Based on fat bass and a dramatic improvement in the fishing, Roosevelt Lake’s millions of largemouth and smallmouth bass no longer need the protection of a strict “slot limit,” Arizona Game and Fish Fisheries Chief Kurt Young has concluded.
Young will on Aug. 7 recommend the Arizona Game and Fish Commission remove the restrictions that require anglers to throw back any 13- to 16-inch bass they catch.
Biologists continue to gather suggestions from the public and are racing to finalize their data before the meeting, but Young told the Roundup the preliminary data shows that the rapidly rising bass population in Roosevelt Lake no longer needs slot limit protections.
Young said that when the commission imposed the slot limit, it took the average angler more than eight hours to catch a bass and fishermen kept more than half of the fish they caught.
However, surveys of fishermen in recent months show that it now takes the average fisherman just one hour to catch a bass and
anglers keep only 7 percent of the fish they catch.
In the past year, fishermen have spent 500,000 hours on the lake and caught 250,000 bass, but took only 17,000 of those bass home.
“The slot limit is having no effect on the population now,” said Young.
If the Game and Fish Commission agrees, organizers of a nationally televised September bass tournament at Roosevelt can breathe a sigh of relief.
Roosevelt’s reputation as one of the leading bass fisheries in the country has risen in recent years, as the lake has filled to new levels and avidly watched bass tournaments have drawn attention.
A 2001 survey suggested that bass fishermen at Roosevelt Lake pump $63 million annually into the regional economy. Young said the figure should be much higher now, with lake levels high and fishing dramatically improved.
Payson hosted a national bass tournament at Roosevelt last year, but the slot limit resulted in lower daily weights for some fishermen, since tournament fishermen keep the five biggest fish they catch each day for the weigh in.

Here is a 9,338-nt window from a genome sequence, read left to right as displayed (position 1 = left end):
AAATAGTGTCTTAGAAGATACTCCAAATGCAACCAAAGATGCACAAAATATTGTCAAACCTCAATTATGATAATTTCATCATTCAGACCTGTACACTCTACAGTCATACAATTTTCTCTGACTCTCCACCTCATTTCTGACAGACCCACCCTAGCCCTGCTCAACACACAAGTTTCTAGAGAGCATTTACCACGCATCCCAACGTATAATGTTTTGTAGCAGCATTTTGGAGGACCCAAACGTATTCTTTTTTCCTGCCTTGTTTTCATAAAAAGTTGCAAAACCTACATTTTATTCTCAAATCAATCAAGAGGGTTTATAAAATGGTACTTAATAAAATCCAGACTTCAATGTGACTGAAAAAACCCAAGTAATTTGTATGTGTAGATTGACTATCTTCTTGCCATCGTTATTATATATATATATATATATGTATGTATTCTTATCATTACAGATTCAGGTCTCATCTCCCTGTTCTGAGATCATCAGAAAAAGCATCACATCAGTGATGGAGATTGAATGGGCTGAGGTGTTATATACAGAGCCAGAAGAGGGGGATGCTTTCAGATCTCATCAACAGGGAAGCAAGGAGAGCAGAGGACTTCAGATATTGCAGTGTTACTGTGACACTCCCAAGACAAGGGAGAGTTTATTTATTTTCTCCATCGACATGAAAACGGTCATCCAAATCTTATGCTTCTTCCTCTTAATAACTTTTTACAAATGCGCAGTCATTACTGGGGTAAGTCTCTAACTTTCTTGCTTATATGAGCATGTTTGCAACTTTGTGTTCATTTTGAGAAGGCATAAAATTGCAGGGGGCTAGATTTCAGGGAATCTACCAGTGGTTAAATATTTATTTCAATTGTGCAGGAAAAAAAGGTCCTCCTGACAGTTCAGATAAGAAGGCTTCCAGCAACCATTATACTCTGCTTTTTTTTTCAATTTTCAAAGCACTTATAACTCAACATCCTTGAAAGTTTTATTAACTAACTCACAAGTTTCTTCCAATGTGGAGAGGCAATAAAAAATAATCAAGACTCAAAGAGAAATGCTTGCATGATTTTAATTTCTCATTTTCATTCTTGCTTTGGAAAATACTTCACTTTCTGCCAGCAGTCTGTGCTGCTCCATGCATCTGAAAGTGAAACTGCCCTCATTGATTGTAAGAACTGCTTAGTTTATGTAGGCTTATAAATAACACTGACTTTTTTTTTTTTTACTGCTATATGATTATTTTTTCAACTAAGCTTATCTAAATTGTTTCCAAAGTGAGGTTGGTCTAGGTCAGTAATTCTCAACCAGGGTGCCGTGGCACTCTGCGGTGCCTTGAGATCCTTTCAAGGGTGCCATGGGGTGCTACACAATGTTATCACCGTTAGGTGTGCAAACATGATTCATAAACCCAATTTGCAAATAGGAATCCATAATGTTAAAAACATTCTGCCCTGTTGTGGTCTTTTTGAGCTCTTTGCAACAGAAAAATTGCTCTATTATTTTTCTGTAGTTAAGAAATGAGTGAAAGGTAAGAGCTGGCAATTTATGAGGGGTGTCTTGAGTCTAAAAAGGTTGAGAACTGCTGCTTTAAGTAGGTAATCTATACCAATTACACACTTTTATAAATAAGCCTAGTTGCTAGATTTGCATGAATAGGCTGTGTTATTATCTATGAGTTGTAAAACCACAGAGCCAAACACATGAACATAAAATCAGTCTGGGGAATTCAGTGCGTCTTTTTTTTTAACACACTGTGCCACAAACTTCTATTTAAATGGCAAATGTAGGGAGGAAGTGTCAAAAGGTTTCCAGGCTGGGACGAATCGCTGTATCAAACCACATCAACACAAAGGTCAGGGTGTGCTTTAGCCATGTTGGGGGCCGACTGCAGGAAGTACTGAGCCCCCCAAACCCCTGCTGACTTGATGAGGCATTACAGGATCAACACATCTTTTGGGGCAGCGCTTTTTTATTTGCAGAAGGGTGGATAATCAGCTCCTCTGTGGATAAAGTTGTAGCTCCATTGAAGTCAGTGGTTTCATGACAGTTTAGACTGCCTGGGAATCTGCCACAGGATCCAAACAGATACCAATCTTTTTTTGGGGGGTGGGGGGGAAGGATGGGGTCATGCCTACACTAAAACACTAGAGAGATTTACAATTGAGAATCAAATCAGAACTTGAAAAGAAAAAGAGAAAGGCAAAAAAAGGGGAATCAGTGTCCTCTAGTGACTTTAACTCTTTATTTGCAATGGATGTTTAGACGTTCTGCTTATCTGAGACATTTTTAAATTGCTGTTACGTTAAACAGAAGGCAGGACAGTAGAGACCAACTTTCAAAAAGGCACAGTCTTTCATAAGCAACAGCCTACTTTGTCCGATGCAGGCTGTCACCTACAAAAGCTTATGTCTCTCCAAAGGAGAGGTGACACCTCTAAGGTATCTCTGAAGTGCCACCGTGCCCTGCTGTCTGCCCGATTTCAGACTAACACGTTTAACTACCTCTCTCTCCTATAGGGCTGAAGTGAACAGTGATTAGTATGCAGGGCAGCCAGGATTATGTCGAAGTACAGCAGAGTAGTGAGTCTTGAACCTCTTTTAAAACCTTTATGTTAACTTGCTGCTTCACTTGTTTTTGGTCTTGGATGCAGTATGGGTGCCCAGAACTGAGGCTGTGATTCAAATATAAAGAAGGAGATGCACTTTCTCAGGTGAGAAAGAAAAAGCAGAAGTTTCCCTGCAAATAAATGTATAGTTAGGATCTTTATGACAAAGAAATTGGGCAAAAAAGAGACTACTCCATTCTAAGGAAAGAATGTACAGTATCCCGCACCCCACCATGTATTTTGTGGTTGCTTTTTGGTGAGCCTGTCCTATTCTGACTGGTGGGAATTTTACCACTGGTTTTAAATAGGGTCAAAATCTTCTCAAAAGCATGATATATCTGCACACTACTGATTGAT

This year’s tourney should draw at least 300 anglers, big crowds and a national television audience. The FLW Tournament will feed into the multi-million-dollar professional bass tournament and represents Roosevelt’s ascent into the major leagues of professional fishing. Last year’s smaller-scale tournament served as Roosevelt’s audition for the big-money circuit. A survey of participants suggested the tournament generated some $600,000 in business for Rim Country.
The Payson Town Council has appealed to the Game and Fish Commission to remove the slot limit, to be sure that the region basks in the national bass spotlight in September.
Young had planned to make his recommendation on the Roosevelt slot limit in October along with recommendations for regulations statewide, but decided to make a quicker, separate recommendation for Roosevelt because of the impending bass tournament.
“Our data shows that the slot limit is not now having any effect on the (bass) population,” said Young. “The population is doing well: It’s healthy. We have lots of food and lots of fat bass.”
He predicted that sometime in the next 12 months, someone will catch a largemouth bass in Roosevelt Lake that will beat the current record of 16 pounds, 7 ounces, for a fish caught in Canyon Lake.
The lake also harbors channel and largemouth catfish, which can easily weigh in excess of 50 pounds, enormous buffalo fish plus large numbers of vegetation-eating carp and mostly insect-eating bluegill.